In particular, there are shortages in “family practice [particularly with an orientation to children], neurology, oncology, paediatric surgery and psychiatry”, according to a 2017 paper published in the BMJ Paediatrics Open medical journal.
Dr Zaher Sahloul, president of MedGlobal, a global health NGO, said “While there are some of the smartest healthcare workers and physicians in the world [in Gaza], there is a shortage of them.”
“Especially neurologists … people in this speciality are facing difficulties in Gaza because of lack of certain equipments that are required like MRI eyes and CT scans,” he told Al Jazeera. “And some of the hospitals lack adequate training because they’re not able to travel outside of Gaza.
“A loss of a neurologist is a huge loss in Gaza,” he added.
Jack Byrne, Palestine country director for the Anera organisation, which supports medical infrastructure in the occupied Palestinian territories, said those killed in recent raids are “people whose expertise is badly needed in Gaza, where the blockade drives a brain-drain and prevents doctors from attending international conferences to learn about the latest advances in their field”.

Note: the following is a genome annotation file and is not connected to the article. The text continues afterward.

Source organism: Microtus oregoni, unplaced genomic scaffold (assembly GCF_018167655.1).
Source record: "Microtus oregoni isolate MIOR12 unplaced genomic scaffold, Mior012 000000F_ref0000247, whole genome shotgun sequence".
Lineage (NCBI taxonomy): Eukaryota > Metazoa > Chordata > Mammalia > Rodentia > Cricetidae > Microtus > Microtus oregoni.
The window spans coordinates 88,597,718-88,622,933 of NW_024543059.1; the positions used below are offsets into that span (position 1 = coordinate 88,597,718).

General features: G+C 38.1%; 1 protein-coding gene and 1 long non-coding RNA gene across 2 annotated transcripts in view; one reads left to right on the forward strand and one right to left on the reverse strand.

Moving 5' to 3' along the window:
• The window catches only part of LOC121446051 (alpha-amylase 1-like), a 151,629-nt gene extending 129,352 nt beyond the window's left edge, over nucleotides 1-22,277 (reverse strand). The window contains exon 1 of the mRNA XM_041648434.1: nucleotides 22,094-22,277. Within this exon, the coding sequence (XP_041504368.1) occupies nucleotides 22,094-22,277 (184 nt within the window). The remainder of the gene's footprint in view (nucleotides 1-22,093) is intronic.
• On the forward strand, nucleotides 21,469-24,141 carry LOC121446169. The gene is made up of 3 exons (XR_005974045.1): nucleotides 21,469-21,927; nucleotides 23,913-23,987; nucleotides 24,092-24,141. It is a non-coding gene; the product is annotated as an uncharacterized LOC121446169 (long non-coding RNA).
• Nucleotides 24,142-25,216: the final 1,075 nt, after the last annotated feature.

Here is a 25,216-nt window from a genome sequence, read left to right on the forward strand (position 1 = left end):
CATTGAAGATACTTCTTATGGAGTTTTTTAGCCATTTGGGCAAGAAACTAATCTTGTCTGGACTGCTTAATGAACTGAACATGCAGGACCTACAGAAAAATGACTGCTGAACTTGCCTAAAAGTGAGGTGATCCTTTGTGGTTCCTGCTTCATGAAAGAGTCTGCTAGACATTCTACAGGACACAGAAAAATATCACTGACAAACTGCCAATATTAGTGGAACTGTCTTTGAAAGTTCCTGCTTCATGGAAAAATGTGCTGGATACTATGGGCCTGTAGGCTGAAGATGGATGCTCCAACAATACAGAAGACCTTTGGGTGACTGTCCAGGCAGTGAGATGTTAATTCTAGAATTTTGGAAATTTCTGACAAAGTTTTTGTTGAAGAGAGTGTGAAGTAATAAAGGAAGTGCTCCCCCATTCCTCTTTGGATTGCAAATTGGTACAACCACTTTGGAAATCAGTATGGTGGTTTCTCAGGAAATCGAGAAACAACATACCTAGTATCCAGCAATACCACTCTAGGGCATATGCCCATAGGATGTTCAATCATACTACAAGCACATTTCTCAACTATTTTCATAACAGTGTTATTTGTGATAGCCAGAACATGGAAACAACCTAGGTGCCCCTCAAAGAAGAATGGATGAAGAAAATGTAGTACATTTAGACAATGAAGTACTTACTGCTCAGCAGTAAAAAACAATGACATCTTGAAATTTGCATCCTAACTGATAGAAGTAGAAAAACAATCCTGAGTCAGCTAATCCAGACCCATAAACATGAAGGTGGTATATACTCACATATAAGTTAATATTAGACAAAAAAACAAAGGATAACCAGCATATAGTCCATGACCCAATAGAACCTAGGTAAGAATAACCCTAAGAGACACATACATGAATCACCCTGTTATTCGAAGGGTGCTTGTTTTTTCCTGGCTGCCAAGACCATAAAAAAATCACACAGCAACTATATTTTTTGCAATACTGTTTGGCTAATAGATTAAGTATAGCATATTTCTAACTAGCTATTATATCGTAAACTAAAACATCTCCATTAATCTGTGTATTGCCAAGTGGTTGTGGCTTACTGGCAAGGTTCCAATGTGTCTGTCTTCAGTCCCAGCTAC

Urgent: Dr Marwan AbuSada (Chief of Surgery At Shifa Hospital, largest in #Gaza), we are in urgent need for surgeons (trauma, orthopedics, vascular, neurosurgeons, and plastics) and intensivists to help with the current crisis they are dealing with. #GazaUnderAttack @Sci4Pal
— #SaveSheikhJarrah (@OsaidalserMD) May 16, 2021
He also condemned Israeli attacks that have limited access to what healthcare there is, including the bombing of a main road leading to Al-Shifa hospital on Sunday and nearby buildings.
The air raids are “hindering access to the leading hospital in Gaza”, Byrne told Al Jazeera, “which provides almost 70 percent of the public medical services in Gaza and almost 90 percent of emergency medical services”.
Doctors Without Borders (MSF) said on Sunday a clinic that provided trauma and burn treatment had been hit by an Israeli missile in Gaza City.
The World Health Organization (WHO) chief said on Monday COVID testing and vaccination have been badly affected and called for health workers and facilities to be protected.